ROCK: Going underground

Kim Deal found fame with the Pixies and the Breeders. Then everything fell apart. Ben Thompson hears what happened
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The Independent Culture
WAY BACK in the early Eighties, before she sold her soul to rock'n'roll, Kim Deal used to be a biochemist, analysing bodily fluids for a living. "I couldn't go back to that now," she says gingerly, "too much blood." First with Boston's warped and mischievious Pixies, then as leader of her own great group, the Breeders, and now with the life-affirmingly raucous bar-band the Amps, Deal has been a key figure in American guitar music over the past decade. There's been too much blood in that field too, recently.

Two years ago, the Breeders were touring with Nirvana, their brilliant second album, Last Splash, was on its way to selling over a million copies, and America seemed to hold all the musical aces. The subsequent rise of Brit-pop, however, coincided with an era of disintegration on the other side of the Atlantic, with Kurt Cobain's suicide only the highest profile of a number of grisly drug-related demises. The complexities of the Breeders' current situation - Kim and drummer Jim Macpherson together with two home- town pals in the Amps; bassist Josephine Wiggs off making records with her girlfriend, Kate from Luscious Jackson; and Kim's twin sister Kelley just emerging from judicially prescribed drug rehabilitation after a major heroin bust - are symptomatic of a general state of disarray.

If there's a message in the gleeful 33 minutes of melodic fuzz that is the Amps' debut album, Pacer, this is it: sometimes you've just got to put your faith in electricity. Kim Deal's excitement veritably crackles down the phone line from Hamburg, where the Amps are about to play their fourth headlining show. "The tour's going great," she enthuses in an emphatic nicotine-roughened drawl not a million miles from Lucy in Charlie Brown. "Last time we came to Europe we were playing in big places that were sold out, you know - we had merchandising, we were in buses." An ecstatic pause. "Now we're in a van!"

Van nostalgia is, on the face of it, an unlikely concept, but a lot of underground American bands don't seem to have been too comfortable about going overground. "I'm glad you noticed that," Deal affirms. "I thought it was just me ... I don't think it's direct - this happened, I reacted - it's just the way things turned out." It is probably no coincidence, though, that much of the most interesting American rock music made since Nirvana unwittingly turned the alternative into the mainstream has been wilfully obtuse.

Deal doesn't quite bracket the Amps with the murky "lo-fi" sound pioneered by groups like Sebadoh and Guided By Voices - "We're more medium-fi," she observes - but the band's fuzzy attack is definitely a reaction to the generic crispness of so much current American rock. "I think the main problem is that when something becomes popular, record companies will sign anything that sounds remotely like it."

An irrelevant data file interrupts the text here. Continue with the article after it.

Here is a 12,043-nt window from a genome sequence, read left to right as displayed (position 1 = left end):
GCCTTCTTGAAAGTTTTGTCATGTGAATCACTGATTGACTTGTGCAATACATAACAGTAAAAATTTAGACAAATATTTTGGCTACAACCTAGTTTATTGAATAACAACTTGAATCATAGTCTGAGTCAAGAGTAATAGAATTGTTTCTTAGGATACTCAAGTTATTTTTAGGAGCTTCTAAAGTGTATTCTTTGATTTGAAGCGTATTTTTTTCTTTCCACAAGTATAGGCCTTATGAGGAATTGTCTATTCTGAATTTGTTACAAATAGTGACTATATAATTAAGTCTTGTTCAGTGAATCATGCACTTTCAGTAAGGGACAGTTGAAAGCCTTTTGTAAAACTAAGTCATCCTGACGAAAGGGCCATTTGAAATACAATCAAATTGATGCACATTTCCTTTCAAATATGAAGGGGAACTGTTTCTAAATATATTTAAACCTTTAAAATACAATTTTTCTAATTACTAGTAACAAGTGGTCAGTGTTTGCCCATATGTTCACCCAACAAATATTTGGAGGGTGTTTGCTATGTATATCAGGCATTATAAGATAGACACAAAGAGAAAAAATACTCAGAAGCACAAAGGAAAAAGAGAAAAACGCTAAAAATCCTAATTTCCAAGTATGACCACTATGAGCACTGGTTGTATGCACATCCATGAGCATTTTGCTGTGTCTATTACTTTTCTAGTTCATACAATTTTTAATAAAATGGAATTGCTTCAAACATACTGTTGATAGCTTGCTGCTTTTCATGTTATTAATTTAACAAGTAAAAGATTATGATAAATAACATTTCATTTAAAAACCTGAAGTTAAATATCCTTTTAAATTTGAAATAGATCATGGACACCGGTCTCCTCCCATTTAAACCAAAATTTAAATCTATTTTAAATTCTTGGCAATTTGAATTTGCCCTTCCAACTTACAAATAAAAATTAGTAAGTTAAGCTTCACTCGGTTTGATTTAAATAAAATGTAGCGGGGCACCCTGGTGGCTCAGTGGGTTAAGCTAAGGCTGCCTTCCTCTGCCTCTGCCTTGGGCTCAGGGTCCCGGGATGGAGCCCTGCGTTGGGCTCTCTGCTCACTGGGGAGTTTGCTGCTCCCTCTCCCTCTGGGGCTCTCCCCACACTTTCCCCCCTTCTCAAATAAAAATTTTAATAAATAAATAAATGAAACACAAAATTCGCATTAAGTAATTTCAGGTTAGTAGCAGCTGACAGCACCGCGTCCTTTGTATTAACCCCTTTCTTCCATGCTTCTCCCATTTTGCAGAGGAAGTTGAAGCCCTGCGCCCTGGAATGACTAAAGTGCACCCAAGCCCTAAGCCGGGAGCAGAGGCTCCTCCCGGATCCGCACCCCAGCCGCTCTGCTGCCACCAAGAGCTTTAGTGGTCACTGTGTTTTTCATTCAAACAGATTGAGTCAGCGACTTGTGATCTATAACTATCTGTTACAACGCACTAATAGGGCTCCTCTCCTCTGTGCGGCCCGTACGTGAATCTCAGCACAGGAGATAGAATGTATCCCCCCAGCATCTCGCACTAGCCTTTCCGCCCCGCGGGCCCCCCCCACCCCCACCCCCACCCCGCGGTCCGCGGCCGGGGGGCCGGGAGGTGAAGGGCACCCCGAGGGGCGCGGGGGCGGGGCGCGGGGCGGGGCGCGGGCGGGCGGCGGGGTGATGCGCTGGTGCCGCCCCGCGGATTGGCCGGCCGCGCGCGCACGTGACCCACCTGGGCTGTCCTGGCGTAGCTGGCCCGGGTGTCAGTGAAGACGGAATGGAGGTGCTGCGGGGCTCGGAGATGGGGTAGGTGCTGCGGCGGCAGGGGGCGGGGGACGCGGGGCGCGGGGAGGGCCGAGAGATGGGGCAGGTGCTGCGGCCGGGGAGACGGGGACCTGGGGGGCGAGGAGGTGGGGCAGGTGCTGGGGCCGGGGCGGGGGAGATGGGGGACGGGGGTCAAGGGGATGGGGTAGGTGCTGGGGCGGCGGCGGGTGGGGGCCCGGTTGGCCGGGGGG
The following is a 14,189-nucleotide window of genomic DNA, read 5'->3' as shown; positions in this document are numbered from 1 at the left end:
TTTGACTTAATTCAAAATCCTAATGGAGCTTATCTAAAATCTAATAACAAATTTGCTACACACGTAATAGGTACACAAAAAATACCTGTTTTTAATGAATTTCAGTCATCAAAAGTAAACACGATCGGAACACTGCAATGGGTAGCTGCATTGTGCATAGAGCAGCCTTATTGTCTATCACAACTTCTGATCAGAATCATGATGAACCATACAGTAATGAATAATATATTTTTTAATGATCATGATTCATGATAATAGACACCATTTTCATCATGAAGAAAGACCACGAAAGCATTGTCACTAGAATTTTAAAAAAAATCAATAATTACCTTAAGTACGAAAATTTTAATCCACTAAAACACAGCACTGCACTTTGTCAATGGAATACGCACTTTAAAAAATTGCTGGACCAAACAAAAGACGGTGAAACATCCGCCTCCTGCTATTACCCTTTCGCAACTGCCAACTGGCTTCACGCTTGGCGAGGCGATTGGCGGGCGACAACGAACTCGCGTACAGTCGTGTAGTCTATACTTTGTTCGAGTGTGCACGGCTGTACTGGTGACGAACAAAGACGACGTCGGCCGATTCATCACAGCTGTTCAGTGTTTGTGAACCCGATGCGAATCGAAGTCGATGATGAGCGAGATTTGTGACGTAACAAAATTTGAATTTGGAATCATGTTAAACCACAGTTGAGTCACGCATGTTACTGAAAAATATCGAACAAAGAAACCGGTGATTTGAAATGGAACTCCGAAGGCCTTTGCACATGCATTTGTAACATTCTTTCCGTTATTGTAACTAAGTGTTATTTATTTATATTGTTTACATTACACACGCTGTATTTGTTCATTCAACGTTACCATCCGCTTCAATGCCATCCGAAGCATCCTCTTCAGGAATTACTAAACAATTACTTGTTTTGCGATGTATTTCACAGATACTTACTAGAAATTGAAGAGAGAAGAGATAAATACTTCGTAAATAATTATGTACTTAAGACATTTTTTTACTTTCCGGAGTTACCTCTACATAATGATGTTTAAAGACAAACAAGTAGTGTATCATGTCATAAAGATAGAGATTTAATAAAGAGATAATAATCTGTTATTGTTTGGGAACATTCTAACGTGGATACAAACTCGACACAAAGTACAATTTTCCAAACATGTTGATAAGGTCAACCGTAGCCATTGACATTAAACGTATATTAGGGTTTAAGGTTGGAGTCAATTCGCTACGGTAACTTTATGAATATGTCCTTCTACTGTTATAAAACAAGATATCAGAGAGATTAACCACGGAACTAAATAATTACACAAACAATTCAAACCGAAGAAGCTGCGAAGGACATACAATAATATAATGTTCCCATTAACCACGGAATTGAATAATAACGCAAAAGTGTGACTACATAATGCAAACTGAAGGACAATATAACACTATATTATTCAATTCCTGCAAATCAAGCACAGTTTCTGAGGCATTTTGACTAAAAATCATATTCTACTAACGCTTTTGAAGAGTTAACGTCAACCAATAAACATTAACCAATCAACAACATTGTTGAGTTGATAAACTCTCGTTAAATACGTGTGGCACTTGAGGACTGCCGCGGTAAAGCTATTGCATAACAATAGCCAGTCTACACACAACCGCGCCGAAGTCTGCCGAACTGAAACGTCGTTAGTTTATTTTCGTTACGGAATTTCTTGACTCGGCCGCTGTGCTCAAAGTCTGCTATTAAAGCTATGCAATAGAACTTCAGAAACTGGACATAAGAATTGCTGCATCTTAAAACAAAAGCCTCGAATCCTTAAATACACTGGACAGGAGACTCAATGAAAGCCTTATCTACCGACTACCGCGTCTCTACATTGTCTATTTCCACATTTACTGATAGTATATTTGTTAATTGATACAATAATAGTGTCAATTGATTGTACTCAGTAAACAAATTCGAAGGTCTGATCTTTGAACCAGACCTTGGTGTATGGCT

What does that mean for the layman? "The production style is always very punchy, very organised. When the guitars come crashing in, they do it in a way that's almost ..." A pause follows while Deal strives for the right word, finally settling on a telling two-punch combination of "anal" and "military". Another pause. "I just thought that maybe something that didn't have so much muscularness would sound refreshing." Caught up in the breezy momentum of Pacer - the cheery swagger of "Bragging Party", say, or the Beach Boys chug of "Dedicated" - it is easy to hear what she means.

The Amps' album started out as Kim Deal's solo record. She was going to play everything on it and even taught herself rudimentary drum technique. Demos were recorded alone in Kim's basement in the no-horse town of Dayton, Ohio (now the world-renowned home of the Bosnian peace accord!). Then fate stepped in, in the awkward guise of Kim's twin sister's drug problem. "I thought, 'I should get her involved because then she won't want to do drugs anymore because she'll be too busy in the studio' ... Well duh! Like that's ever gonna happen."

Kelley Deal was shipped off to a 12-step programme, and local hell-rasiers Nate Farley and Luis Lerma were brought in to make up the numbers. Thankfully, the bond between the sisters seems to have survived this potentially fatal blow. "Yesterday was Thanksgiving, so I called her and she's doing great - she was making green beans in a pressure cooker and all her recovery friends thought she was gonna explode the house. She said, 'There's one crack addict, one alcoholic and three heroin addicts' - and I said, 'Oh, it's a salad of recovery people'."

Just to make things even more complicated, Kelley apparently likes her recovery friends so much that she has started a band with some of them. Is the plan with the Amps to carry on as long as it's fun and then see what happens? "There's not really a plan," Deal admits, somewhat ruefully. "Actually that sounds like a good plan - what you just said."

! 'Pacer' (4AD, CD/LP/tape) is available now. The Amps tour this week: see Going Out, page 92.